Words matter. Wars have started with words. Now there is proof that some words help sell a home faster. A National Bureau of Economic Research study in Canada dissected the wording of more than 20,000 Canadian home listings from 1997 to 2000. Top salesman know that the words they use in their ad copy is very important. Words are not everything, but they are more than most people realize, especially in a slow market.
Words, titles, captions, and descriptions can either cause a buyer to pause and consider your listing amidst the thousands of listings, and perhaps schedule a showing. If you don’t connect with a buyer initially, if you don’t capture their attention, if they don’t ever see it, you don’t sell your home.
Homes described as “beautiful” moved 15 percent faster and for 5 percent more in price than the benchmark. “Good-value” homes sold for 5 percent less than average. Another finding in Anglin’s study was that the plea of “must see!” was received about as enthusiastically as a dinner-time telemarketing call. Using “must see” had a statistically insignificant effect on the number of days homes took to sell.
Words that help sell a home:
Words that hurt:
Listings where “landscaping” was heralded sold 20 percent faster, and homes in “move-in condition” took 12 percent less time to sell than the benchmark, although the study showed that “move-in condition” had an insignificant effect on the sales price. Descriptions of houses that indicated an obvious problem â€” such as “foreclosure,” “as-is” and “handyman special” â€” drew substantially lower sale prices. Words that suggested desirable attributes â€” “granite,” “maple,” “gourmet” â€” translated into a higher sale price, the study found. One problem discovered was that “superficially positive” words that, in effect, damn with faint praise â€” such as “clean” or “quiet” â€” had zero or even a negative correlation with prices.
Words are not everything, but they are vital elements of a successful campaign that either captures the attention of a potential buyer, or not. I’ve written elsewhere about how critically important good photographs are as visual aides to get a buyer on your property. I’ve also written about how important it is to have your photographs and sales copy in the right places, where buyers are actually looking. How and where you advertise your home for sale not only makes the difference between selling a home or not selling a home in a slow market, it also determines how much money you ultimately get at the closing table.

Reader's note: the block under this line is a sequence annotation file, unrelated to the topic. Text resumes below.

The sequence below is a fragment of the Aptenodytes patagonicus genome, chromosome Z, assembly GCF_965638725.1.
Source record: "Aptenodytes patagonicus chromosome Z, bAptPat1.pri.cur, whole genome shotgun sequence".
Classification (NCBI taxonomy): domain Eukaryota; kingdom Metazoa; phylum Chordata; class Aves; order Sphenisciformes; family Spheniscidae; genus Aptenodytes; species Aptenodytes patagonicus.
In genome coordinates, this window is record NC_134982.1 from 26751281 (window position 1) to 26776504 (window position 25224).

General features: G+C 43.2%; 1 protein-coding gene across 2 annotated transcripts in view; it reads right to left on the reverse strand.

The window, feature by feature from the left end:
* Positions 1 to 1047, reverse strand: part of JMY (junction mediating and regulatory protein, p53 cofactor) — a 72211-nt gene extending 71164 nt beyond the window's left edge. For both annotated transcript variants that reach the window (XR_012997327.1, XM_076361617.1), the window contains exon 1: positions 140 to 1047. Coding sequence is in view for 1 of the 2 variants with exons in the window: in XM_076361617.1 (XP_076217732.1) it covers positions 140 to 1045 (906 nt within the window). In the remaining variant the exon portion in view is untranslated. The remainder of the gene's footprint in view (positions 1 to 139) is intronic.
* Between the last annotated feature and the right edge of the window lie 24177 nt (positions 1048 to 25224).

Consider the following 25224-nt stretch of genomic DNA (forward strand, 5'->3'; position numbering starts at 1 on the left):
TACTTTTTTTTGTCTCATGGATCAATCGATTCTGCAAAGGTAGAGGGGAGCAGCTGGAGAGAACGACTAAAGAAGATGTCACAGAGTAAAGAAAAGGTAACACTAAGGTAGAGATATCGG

Quotes from another great Seattle Times Article.
Last Updated on January 6, 2021 by Chuck Marunde
There’s one serious methodological issue worth pointing out with this, and that’s whether the ad copy represented the truth. If homes listed as “beautiful” really were beautiful, we shouldn’t be surprised that they sold faster and for more money than comparable listings. And we should expect that the ad copy had some correlation with reality. If a potential buyer feels deceived by the ad copy when they show up to see it, that may be the end of their interest right there.
The original study might alternatively be interpreted as good advice on what buyers generally want, and what sellers might do or not do to make it that way (for instance, not slapping a new coat of paint on might be a good idea).
Excellent point Brad. Consumers really do want honesty in advertising, and they do not like hype that is not founded in reality.
Words do matter… but so does the appearance. We have fast turns on home that we have staged.
We also created some Home Staging Tips for sellers to consider before they put their home on the market.
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